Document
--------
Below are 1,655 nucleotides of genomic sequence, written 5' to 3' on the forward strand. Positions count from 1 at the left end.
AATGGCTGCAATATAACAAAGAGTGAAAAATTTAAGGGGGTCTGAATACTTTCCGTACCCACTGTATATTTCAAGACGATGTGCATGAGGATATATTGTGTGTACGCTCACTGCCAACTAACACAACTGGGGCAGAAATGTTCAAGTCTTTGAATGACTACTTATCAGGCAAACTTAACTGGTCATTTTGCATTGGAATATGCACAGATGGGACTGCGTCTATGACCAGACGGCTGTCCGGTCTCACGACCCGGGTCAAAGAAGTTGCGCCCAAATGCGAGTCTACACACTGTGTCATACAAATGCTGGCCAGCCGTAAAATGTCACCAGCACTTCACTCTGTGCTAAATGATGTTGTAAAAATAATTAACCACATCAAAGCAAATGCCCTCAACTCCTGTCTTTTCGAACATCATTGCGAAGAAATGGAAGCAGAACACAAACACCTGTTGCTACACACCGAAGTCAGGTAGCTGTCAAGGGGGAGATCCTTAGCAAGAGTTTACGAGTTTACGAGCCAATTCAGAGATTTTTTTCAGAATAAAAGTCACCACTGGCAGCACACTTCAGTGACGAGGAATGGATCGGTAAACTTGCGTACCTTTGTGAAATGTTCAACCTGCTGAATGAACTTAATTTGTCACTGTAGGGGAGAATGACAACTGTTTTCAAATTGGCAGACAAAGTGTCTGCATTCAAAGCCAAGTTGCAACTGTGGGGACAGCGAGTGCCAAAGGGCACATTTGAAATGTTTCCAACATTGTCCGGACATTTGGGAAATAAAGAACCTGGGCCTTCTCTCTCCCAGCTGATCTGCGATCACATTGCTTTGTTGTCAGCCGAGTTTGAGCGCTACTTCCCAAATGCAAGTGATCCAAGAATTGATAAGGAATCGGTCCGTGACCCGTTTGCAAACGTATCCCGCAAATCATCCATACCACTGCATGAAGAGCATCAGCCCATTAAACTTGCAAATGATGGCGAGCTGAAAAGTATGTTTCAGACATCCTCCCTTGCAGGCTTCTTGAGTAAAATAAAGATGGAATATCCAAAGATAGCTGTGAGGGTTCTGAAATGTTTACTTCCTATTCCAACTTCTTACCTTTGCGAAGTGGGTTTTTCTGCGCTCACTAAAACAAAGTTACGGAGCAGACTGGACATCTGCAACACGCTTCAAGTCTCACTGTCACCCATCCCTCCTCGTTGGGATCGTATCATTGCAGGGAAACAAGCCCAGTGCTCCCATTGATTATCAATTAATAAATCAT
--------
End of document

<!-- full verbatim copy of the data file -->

Below are 1,655 nucleotides of genomic sequence, written 5' to 3' on the forward strand. Positions count from 1 at the left end.
AATGGCTGCAATATAACAAAGAGTGAAAAATTTAAGGGGGTCTGAATACTTTCCGTACCCACTGTATATTTCAAGACGATGTGCATGAGGATATATTGTGTGTACGCTCACTGCCAACTAACACAACTGGGGCAGAAATGTTCAAGTCTTTGAATGACTACTTATCAGGCAAACTTAACTGGTCATTTTGCATTGGAATATGCACAGATGGGACTGCGTCTATGACCAGACGGCTGTCCGGTCTCACGACCCGGGTCAAAGAAGTTGCGCCCAAATGCGAGTCTACACACTGTGTCATACAAATGCTGGCCAGCCGTAAAATGTCACCAGCACTTCACTCTGTGCTAAATGATGTTGTAAAAATAATTAACCACATCAAAGCAAATGCCCTCAACTCCTGTCTTTTCGAACATCATTGCGAAGAAATGGAAGCAGAACACAAACACCTGTTGCTACACACCGAAGTCAGGTAGCTGTCAAGGGGGAGATCCTTAGCAAGAGTTTACGAGTTTACGAGCCAATTCAGAGATTTTTTTCAGAATAAAAGTCACCACTGGCAGCACACTTCAGTGACGAGGAATGGATCGGTAAACTTGCGTACCTTTGTGAAATGTTCAACCTGCTGAATGAACTTAATTTGTCACTGTAGGGGAGAATGACAACTGTTTTCAAATTGGCAGACAAAGTGTCTGCATTCAAAGCCAAGTTGCAACTGTGGGGACAGCGAGTGCCAAAGGGCACATTTGAAATGTTTCCAACATTGTCCGGACATTTGGGAAATAAAGAACCTGGGCCTTCTCTCTCCCAGCTGATCTGCGATCACATTGCTTTGTTGTCAGCCGAGTTTGAGCGCTACTTCCCAAATGCAAGTGATCCAAGAATTGATAAGGAATCGGTCCGTGACCCGTTTGCAAACGTATCCCGCAAATCATCCATACCACTGCATGAAGAGCATCAGCCCATTAAACTTGCAAATGATGGCGAGCTGAAAAGTATGTTTCAGACATCCTCCCTTGCAGGCTTCTTGAGTAAAATAAAGATGGAATATCCAAAGATAGCTGTGAGGGTTCTGAAATGTTTACTTCCTATTCCAACTTCTTACCTTTGCGAAGTGGGTTTTTCTGCGCTCACTAAAACAAAGTTACGGAGCAGACTGGACATCTGCAACACGCTTCAAGTCTCACTGTCACCCATCCCTCCTCGTTGGGATCGTATCATTGCAGGGAAACAAGCCCAGTGCTCCCATTGATTATCAATTAATAAATCAT